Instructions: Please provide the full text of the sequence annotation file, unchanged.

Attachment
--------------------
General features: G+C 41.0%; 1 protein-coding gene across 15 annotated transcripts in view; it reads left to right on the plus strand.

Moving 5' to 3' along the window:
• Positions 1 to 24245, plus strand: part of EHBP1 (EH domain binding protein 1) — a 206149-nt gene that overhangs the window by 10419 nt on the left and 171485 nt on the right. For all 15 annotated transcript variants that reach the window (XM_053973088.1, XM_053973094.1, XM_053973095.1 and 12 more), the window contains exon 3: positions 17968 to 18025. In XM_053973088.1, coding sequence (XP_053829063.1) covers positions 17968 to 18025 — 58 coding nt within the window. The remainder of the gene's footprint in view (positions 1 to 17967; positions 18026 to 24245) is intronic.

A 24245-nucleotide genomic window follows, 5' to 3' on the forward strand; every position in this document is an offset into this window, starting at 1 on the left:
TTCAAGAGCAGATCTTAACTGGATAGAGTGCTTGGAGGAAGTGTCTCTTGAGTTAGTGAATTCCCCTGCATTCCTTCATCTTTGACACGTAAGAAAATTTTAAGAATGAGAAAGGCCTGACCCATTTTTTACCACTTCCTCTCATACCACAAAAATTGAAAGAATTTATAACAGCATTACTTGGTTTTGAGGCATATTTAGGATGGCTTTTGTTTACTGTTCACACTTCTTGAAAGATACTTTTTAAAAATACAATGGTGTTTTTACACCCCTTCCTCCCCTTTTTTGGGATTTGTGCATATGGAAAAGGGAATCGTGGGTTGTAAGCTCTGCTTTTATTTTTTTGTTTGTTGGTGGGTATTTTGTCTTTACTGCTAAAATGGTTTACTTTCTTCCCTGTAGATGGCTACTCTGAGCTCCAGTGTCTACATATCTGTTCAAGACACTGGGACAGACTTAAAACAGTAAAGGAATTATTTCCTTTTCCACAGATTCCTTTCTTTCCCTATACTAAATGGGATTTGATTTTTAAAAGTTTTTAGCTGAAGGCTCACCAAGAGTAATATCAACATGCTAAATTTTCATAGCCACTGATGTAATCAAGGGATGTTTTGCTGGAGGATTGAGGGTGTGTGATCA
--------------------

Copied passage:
General features: G+C 41.0%; 1 protein-coding gene across 15 annotated transcripts in view; it reads left to right on the plus strand.

Moving 5' to 3' along the window:
• Positions 1 to 24245, plus strand: part of EHBP1 (EH domain binding protein 1) — a 206149-nt gene that overhangs the window by 10419 nt on the left and 171485 nt on the right. For all 15 annotated transcript variants that reach the window (XM_053973088.1, XM_053973094.1, XM_053973095.1 and 12 more), the window contains exon 3: positions 17968 to 18025. In XM_053973088.1, coding sequence (XP_053829063.1) covers positions 17968 to 18025 — 58 coding nt within the window. The remainder of the gene's footprint in view (positions 1 to 17967; positions 18026 to 24245) is intronic.

A 24245-nucleotide genomic window follows, 5' to 3' on the forward strand; every position in this document is an offset into this window, starting at 1 on the left:
TTCAAGAGCAGATCTTAACTGGATAGAGTGCTTGGAGGAAGTGTCTCTTGAGTTAGTGAATTCCCCTGCATTCCTTCATCTTTGACACGTAAGAAAATTTTAAGAATGAGAAAGGCCTGACCCATTTTTTACCACTTCCTCTCATACCACAAAAATTGAAAGAATTTATAACAGCATTACTTGGTTTTGAGGCATATTTAGGATGGCTTTTGTTTACTGTTCACACTTCTTGAAAGATACTTTTTAAAAATACAATGGTGTTTTTACACCCCTTCCTCCCCTTTTTTGGGATTTGTGCATATGGAAAAGGGAATCGTGGGTTGTAAGCTCTGCTTTTATTTTTTTGTTTGTTGGTGGGTATTTTGTCTTTACTGCTAAAATGGTTTACTTTCTTCCCTGTAGATGGCTACTCTGAGCTCCAGTGTCTACATATCTGTTCAAGACACTGGGACAGACTTAAAACAGTAAAGGAATTATTTCCTTTTCCACAGATTCCTTTCTTTCCCTATACTAAATGGGATTTGATTTTTAAAAGTTTTTAGCTGAAGGCTCACCAAGAGTAATATCAACATGCTAAATTTTCATAGCCACTGATGTAATCAAGGGATGTTTTGCTGGAGGATTGAGGGTGTGTGATCA